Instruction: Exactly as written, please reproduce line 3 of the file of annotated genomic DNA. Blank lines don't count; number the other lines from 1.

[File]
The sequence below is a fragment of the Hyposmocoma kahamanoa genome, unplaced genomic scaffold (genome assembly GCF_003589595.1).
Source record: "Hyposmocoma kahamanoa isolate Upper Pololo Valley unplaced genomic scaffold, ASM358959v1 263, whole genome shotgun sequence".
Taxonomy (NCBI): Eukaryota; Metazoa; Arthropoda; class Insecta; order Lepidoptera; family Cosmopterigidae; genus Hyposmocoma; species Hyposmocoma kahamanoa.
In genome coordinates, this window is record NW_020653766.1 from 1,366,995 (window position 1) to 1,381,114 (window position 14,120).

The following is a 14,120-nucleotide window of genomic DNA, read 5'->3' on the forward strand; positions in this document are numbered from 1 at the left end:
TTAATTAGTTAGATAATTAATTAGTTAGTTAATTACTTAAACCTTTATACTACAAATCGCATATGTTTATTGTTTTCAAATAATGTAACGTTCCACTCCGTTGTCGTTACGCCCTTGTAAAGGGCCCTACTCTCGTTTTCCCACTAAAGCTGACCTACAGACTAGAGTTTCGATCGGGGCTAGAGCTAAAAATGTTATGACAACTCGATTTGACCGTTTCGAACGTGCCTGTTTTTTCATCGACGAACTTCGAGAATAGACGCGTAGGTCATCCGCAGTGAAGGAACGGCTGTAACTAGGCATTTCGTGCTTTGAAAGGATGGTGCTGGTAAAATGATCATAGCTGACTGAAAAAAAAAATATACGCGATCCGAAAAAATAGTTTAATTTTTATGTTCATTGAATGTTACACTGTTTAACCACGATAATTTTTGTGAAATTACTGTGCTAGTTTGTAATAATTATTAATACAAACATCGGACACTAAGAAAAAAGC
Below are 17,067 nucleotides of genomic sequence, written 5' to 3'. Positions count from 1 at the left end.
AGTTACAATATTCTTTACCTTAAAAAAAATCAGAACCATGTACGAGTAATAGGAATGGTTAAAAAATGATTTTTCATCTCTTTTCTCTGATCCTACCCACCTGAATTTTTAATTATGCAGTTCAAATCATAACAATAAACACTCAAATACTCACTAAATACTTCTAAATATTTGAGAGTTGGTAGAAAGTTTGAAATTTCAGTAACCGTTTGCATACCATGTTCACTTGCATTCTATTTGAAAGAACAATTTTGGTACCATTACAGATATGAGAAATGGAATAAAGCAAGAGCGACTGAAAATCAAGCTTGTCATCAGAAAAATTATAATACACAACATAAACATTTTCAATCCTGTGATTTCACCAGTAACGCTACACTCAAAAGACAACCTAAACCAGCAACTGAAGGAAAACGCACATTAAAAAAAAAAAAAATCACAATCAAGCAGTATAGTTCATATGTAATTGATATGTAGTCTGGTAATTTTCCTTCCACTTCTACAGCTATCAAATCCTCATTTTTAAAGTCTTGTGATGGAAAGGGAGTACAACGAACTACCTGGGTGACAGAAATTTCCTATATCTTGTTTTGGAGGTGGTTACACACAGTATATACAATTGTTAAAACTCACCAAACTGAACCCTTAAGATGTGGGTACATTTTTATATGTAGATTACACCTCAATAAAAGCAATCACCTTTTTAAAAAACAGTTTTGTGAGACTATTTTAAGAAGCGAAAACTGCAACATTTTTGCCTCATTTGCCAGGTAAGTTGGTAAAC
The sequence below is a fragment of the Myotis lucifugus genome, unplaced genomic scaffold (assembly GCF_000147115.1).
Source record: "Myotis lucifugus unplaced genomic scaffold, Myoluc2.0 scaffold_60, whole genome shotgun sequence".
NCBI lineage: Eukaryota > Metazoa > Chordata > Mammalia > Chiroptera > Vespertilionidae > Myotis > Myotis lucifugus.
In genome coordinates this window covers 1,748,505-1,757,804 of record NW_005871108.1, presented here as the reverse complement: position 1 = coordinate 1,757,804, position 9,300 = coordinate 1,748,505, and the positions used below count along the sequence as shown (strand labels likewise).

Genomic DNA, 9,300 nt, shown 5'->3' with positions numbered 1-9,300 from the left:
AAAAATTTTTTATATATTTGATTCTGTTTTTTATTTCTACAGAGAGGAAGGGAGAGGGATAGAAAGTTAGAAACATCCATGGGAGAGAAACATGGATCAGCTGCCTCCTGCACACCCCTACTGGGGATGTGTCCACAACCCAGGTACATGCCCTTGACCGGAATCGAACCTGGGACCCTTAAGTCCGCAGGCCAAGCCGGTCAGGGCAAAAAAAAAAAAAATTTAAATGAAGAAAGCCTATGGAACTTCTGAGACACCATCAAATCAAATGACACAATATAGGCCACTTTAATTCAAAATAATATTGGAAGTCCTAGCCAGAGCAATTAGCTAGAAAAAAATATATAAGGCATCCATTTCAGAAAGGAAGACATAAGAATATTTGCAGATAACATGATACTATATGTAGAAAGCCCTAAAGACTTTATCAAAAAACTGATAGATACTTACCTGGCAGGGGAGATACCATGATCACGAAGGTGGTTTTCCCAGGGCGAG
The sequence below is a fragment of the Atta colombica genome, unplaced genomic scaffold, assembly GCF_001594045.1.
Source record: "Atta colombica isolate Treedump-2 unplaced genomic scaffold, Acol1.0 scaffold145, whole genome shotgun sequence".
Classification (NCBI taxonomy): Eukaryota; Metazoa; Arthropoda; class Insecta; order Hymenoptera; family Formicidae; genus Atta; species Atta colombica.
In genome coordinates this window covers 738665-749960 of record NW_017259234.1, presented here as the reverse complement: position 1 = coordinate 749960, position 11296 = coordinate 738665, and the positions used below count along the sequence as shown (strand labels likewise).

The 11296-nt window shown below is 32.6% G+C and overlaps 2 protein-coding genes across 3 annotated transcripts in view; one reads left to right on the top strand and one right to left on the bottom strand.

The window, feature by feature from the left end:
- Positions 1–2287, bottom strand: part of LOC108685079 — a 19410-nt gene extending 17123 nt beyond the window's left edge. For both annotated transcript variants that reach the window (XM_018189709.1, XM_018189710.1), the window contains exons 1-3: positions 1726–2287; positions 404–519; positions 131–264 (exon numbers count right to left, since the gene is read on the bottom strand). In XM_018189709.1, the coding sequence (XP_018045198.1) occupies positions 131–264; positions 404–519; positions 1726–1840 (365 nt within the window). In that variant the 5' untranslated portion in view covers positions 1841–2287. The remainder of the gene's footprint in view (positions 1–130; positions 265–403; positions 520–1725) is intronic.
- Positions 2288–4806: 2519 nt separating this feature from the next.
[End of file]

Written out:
Taxonomy (NCBI): Eukaryota; Metazoa; Arthropoda; class Insecta; order Lepidoptera; family Cosmopterigidae; genus Hyposmocoma; species Hyposmocoma kahamanoa.